It’s 90 degrees in New York City today, but thermometers will soon dip. Last winter was one of the coldest since the city began documenting temperatures in the late 19th century. For all the New Yorkers nestled in their sufficiently heated apartments starting this October, there’s plenty of other renters who will be feeling the freeze. New Yorkers lodged 200,000 heat-related formal complaints last year, many of which will simply go unaddressed. The people at new nonprofit Heat Seek NYC have come up with a simple tech fix to turn up the heat.

The city mandates that between October and May, landlords must keep apartments at least 68 degrees during days and at least 55 degrees at night. When they skimp on the heat, tenants may take them to court. That can be tough. If a tenant calls NYC’s 311 helpline about the lack of heat, the city’s Department of Housing Preservation and Development (HPD) is notified and must send an inspector to the tenant’s building. But the HPD is also required to give the owner at least 72 hours’ notice that they’re going to verify the report.

The loophole here is glaring. “You can see people get stuck in this cycle where they’re constantly calling 311 and they’re never getting a violation lodged, so their landlords never get in trouble,” Heat Seek’s Executive Director, Noelle Francois, told me. “That’s really frustrating for people.”

To combat this, and to allow tenants to gather a comprehensive temperature log, Heat Seek has developed an internet-connected thermostat tenants install in their apartments and connect to a central hub for the entire building. The thermostats take temperature readings every hour; the hub tallies them in a convenient web app that can become evidence of a violation. Previously, the only way to raise the issue in court was to log temperature readings by hand, which didn’t carry much legal weight.

Heat Seek's hub and cell sensors that are installed in buildings and apartment buildings.

“It’s a huge time commitment to be in your apartment every hour to have a consistent log,” Francois said. “You can take a handwritten log to court, but if you don’t have a violation it’s very easy for someone to just say, ‘Oh, well you could have written down anything you wanted on that temperature log.’ So we’re trying to bring some legitimacy to the data.”

The original idea came to Heat Seek’s co-founder William Jeffries during his time at the Flatiron School, a sort of coding boot camp in lower Manhattan, where he was working on a big project outside of normal working hours one winter weekend. The school didn’t heat the space, and he wondered how he could track the temperature variations.

He joined up with co-founder Tristan Siegel, who suggested the real-world applications for a temperature sensor. He thought his social worker mother in the Bronx could use such a sensor to track heat for a client who was suffering in a cold apartment. The more they looked into the problem, the more they saw a need for their tech. The idea grew.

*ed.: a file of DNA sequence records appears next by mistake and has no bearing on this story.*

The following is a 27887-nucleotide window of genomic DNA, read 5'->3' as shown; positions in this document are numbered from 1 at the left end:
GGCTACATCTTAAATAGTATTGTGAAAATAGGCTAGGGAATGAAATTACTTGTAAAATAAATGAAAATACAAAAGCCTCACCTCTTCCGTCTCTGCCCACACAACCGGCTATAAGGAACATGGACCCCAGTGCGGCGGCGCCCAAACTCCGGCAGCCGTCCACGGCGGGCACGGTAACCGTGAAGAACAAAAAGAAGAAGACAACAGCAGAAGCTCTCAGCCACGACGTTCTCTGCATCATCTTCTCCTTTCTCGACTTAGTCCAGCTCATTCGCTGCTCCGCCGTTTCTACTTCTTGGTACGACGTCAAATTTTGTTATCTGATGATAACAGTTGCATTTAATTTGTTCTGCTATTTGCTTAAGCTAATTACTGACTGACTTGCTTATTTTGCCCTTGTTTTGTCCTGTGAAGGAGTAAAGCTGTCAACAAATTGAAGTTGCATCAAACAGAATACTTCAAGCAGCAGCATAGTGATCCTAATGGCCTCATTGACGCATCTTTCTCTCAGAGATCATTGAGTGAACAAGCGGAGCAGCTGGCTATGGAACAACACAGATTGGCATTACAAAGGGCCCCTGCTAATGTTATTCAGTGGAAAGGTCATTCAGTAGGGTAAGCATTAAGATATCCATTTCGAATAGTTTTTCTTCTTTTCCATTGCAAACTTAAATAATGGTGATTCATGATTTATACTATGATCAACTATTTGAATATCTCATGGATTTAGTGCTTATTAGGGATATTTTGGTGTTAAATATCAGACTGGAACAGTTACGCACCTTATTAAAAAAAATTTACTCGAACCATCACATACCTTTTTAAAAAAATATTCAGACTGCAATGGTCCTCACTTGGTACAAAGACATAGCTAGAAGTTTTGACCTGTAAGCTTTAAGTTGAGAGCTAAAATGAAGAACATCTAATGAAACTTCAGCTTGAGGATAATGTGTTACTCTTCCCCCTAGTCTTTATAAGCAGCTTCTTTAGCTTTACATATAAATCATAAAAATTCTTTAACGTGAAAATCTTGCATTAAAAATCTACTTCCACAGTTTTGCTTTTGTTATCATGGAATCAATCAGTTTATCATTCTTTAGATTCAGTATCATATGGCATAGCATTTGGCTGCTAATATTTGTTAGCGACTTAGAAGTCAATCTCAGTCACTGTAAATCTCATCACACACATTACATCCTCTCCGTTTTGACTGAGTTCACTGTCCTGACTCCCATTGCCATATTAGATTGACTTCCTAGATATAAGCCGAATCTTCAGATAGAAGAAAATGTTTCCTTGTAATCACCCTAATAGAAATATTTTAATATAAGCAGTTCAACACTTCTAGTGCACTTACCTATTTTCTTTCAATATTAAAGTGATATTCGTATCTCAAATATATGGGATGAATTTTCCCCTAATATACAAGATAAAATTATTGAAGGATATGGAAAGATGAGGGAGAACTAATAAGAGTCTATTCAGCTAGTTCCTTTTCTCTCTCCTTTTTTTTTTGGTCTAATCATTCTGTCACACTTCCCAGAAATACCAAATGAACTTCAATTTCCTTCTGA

Heat Seek launched a successful Kickstarter campaign and won $25,000 from the NYC BigApps competition — a prize-based contest that judges tech built to improve New York City — late last year. It allowed the group to pull together a quick pilot program to install two dozen sensors in six buildings in December 2014. The initial test took 150,000 hours of temperature readings and found 3,900 hours of temperature violations. None of the violation data made it to court, but it demonstrated the scope of heat violations.

The inside of the Heat Seek sensors. 

Though still in its early stages, Heat Seek is looking forward to this winter, hoping in part that a tenant can use its data to take a violation in front of a judge, when the need arises.

Heat Seek is ramping up to 120 sensors spread across 40 buildings in Harlem, the South Bronx, and mid-Brooklyn. To do so, the group is partnering with community organizations like Community Action for Safe Apartments and Pratt Area Community Council to target areas where the sensors will have the most impact for tenants’ rights. If you want to donate or help out, there’s a button to do so on the Heat Seek website.

Francois points out that the sensors aren’t just for irresponsible landlords. The company is partnering with Brooklyn borough president Eric Adams, himself a landlord, to show the benefits for owners. “We’re doing another small pilot program to show that even for responsible landlords, having a Heat Seek sensor and having a better understanding of what the actual indoor temperature is — not just what the boiler says it’s sending out — could be a cost-saving mechanism,” she said. “If you realize you’re over-heating the building you can scale back.”

If the expansion into more NYC buildings succeeds, Boston, Chicago, Philadelphia, and other cities could follow. The not-for-profit might also transition into a semi-for-profit. “What we’d like to be able to do is kind of a commercially available buy-one-give-one thing, like Tom’s shoes,” Francois told me. “Then some of the money for individuals purchasing sensors for their own homes or apartments would go to subsidize the work for the nonprofits. So we’re looking at a dual model. We’d love to be able to sell them, because we’ve gotten tons of requests asking how to buy it.”

Until then, Heat Seek is focusing on the smaller, people-based approach. The boiler is the last thing on anyone’s mind when the mercury shoots up in late summer. But winter’s coming.


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